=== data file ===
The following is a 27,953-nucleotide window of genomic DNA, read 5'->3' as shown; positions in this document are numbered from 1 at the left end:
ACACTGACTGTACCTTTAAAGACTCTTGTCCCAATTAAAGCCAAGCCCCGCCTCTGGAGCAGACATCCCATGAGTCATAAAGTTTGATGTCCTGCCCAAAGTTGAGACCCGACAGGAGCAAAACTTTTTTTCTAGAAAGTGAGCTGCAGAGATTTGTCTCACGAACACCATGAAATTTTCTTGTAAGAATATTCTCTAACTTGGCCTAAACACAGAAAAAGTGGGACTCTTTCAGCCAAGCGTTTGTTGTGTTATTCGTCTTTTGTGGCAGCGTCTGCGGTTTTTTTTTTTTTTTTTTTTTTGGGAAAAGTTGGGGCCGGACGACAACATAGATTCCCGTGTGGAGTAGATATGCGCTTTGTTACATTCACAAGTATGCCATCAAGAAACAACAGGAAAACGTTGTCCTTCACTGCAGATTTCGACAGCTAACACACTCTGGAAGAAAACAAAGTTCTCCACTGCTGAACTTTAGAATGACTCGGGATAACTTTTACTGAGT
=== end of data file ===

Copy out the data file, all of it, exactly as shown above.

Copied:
The following is a 27,953-nucleotide window of genomic DNA, read 5'->3' as shown; positions in this document are numbered from 1 at the left end:
ACACTGACTGTACCTTTAAAGACTCTTGTCCCAATTAAAGCCAAGCCCCGCCTCTGGAGCAGACATCCCATGAGTCATAAAGTTTGATGTCCTGCCCAAAGTTGAGACCCGACAGGAGCAAAACTTTTTTTCTAGAAAGTGAGCTGCAGAGATTTGTCTCACGAACACCATGAAATTTTCTTGTAAGAATATTCTCTAACTTGGCCTAAACACAGAAAAAGTGGGACTCTTTCAGCCAAGCGTTTGTTGTGTTATTCGTCTTTTGTGGCAGCGTCTGCGGTTTTTTTTTTTTTTTTTTTTTTGGGAAAAGTTGGGGCCGGACGACAACATAGATTCCCGTGTGGAGTAGATATGCGCTTTGTTACATTCACAAGTATGCCATCAAGAAACAACAGGAAAACGTTGTCCTTCACTGCAGATTTCGACAGCTAACACACTCTGGAAGAAAACAAAGTTCTCCACTGCTGAACTTTAGAATGACTCGGGATAACTTTTACTGAGT